Buddhism The Buddha Of Mercy
"Virtue may be assailed, but never hurt;
The Development Of The Southern And Of The Northern School Of Zen
After the death of the Fifth Patriarch the venerable Shang Si...
How To Worship Buddha
The author of Vimalakirtti-nirdeca-sutra well explains our at...
The Theory Of Buddha-nature Adequately Explains The Ethical States Of Man
This theory of Buddha-nature enables us to get an insight int...
The Breathing Exercise Of The Yogi
Breathing exercise is one of the practices of Yoga, and somew...
Where Then Does The Error Lie?
Where, then, does the error lie in the four possible proposit...
The Introduction Of The So-to School Of Zen
This school was started by Tsing-Yuen (Sei-gen), an emine...
Thing-in-itself Means Thing-knowerless
How, then, did philosophers come to consider reality to be un...
Where Does The Root Of The Illusion Lie?
Now let us examine where illusion lies hidden from the view o...
The Creative Force Of Nature And Humanity
The innate tendency of self-preservation, which manifests its...
The Fourth Patriarch And The Emperor Tai Tsung Tai-so
The Third Patriarch was succeeded by Tao Sin (Do-shin), who
A Sutra Equal In Size To The Whole World
The holy writ that Zen masters admire is not one of parchment...
Life And Change
A peculiar phase of life is change which appears in the form ...
Zazen And The Forgetting Of Self
Zazen is a most effectual means of destroying selfishness, th...
The Absolute And Reality Are But An Abstraction
A grain of sand you, trample upon has a deeper significance t...
An Illusion Concerning Appearance And Reality
To get Enlightened we must next dispel an illusion respecting...
Three Important Elements Of Zen
To understand how Zen developed during some four hundred year...
The Manliness Of The Zen Monk And Of The Samurai
Thirdly, both the Zen monk and the Samurai were distinguished...
The Four Alternatives And The Five Categories
There are, according to Zen, the four classes of religious an...
Life Change And Hope
The doctrine of Transcience never drives us to the pessimisti...
Buddha The Universal Life
Zen conceives Buddha as a Being, who moves, stirs, inspires,
enlivens, and vitalizes everything. Accordingly, we may call Him the
Universal Life in the sense that He is the source of all lives in the
universe. This Universal Life, according to Zen, pillars the heaven,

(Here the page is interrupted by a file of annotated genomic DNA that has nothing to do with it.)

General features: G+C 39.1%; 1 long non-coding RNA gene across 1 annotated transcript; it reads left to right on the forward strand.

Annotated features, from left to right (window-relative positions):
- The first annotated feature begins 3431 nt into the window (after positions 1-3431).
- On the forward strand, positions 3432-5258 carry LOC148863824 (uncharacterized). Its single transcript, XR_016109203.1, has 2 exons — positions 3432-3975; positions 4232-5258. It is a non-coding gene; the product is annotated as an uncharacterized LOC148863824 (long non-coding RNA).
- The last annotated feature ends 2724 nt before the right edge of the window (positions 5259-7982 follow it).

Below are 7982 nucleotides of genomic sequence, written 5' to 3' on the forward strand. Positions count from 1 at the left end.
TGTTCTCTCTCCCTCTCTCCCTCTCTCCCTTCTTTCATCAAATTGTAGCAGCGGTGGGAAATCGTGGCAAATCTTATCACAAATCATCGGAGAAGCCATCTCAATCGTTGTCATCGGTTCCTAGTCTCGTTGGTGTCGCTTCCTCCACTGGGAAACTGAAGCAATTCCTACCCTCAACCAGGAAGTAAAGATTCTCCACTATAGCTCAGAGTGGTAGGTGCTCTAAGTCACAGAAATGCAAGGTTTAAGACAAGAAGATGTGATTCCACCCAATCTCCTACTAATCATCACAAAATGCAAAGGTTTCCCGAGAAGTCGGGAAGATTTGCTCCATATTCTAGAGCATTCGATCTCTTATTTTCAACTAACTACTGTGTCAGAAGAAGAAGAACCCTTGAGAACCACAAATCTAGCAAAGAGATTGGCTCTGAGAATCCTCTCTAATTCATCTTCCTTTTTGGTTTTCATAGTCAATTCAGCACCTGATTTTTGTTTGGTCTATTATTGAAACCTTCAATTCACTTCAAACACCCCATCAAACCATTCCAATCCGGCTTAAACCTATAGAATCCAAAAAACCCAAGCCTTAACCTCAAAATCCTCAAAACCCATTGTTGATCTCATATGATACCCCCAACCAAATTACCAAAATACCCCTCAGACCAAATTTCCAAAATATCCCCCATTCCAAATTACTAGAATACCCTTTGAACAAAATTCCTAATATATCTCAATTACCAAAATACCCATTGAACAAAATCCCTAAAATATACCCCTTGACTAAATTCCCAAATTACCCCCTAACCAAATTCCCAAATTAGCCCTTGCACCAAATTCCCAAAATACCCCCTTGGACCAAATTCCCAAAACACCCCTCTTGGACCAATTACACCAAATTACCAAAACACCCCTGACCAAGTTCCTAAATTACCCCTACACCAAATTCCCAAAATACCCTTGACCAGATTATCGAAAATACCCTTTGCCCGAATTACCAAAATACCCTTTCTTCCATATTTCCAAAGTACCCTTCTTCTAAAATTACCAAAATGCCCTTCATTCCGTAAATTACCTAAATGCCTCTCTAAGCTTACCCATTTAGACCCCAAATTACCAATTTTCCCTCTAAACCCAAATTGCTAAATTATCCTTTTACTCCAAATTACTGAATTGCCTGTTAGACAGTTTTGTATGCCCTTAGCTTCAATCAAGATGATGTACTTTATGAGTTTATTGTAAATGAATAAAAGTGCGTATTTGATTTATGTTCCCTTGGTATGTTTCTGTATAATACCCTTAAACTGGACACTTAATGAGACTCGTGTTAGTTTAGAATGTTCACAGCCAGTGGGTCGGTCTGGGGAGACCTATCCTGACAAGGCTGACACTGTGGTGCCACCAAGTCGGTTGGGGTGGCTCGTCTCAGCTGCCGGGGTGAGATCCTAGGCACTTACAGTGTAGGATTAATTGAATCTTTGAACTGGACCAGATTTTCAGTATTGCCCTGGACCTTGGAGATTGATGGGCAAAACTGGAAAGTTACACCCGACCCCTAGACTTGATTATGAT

supports the earth, glorifies the sun and moon, gives voice to
thunder, tinges clouds, adorns the pasture with flowers, enriches the
field with harvest, gives animals beauty and strength. Therefore,
Zen declares even a dead clod of earth to be imbued with the divine
life, just as Lowell expresses a similar idea when he says:
"Every clod feels a stir of might,
An instinct within it that reaches and towers,
And groping blindly above it for light,
Climbs to a soul in grass and flowers."
One of our contemporary Zenists wittily observed that 'vegetables are
the children of earth, that animals which feed on vegetables are the
grand-children of earth, and that men who subsist on animals are the
great-grand-children of earth.' If there be no life in earth, how
could life come out of it? If there be no life, the same as the
animal's life in the vegetables, how could animals sustain their
lives feeding on vegetables? If there be no life similar to ours in
animals, how could we sustain our life by subsisting on them? The
poet must be in the right, not only in his esthetic, but in his
scientific point of view, in saying-
Confess that I am only dust.
But once a rose within me grew;
Its rootlets shot, its flowerets flew;
And all rose's sweetness rolled
Throughout the texture of my mould;
And so it is that I impart
Perfume to them, whoever thou art."
As we men live and act, so do our arteries; so does blood; so do
corpuscles. As cells and protoplasm live and act, so do elements,
molecules, and atoms. As elements and atoms live and act, so do
clouds; so does the earth; so does the ocean, the Milky Way, and the
Solar System. What is this life which pervades the grandest as well
as the minutest works of Nature, and which may fitly be said 'greater
than the greatest and smaller than the smallest?' It cannot be
defined. It cannot be subjected to exact analysis. But it is
directly experienced and recognized within us, just as the beauty of
the rose is to be perceived and enjoyed, but not reduced to exact
analysis. At any rate, it is something stirring, moving, acting and
reacting continually. This something which can be experienced and
felt and enjoyed directly by every one of us. This life of living
principle in the microcosmos is identical with that of the
macrocosmos, and the Universal Life of the macrocosmos is the common
source of all lives. Therefore, the Mahaparinirvana-sutra says:
"Tathagata (another name for Buddha) gives life to all beings, just
as the lake Anavatapta gives rise to the four great rivers."
"Tathagata," says the same sutra, "divides his own body into
innumerable bodies, and also restores an infinite number of bodies to
one body. Now be becomes cities, villages, houses, mountains,
rivers, and trees; now he has a large body; now he has a small body;
now he becomes men, women, boys, and girls."
Next: Life And Change
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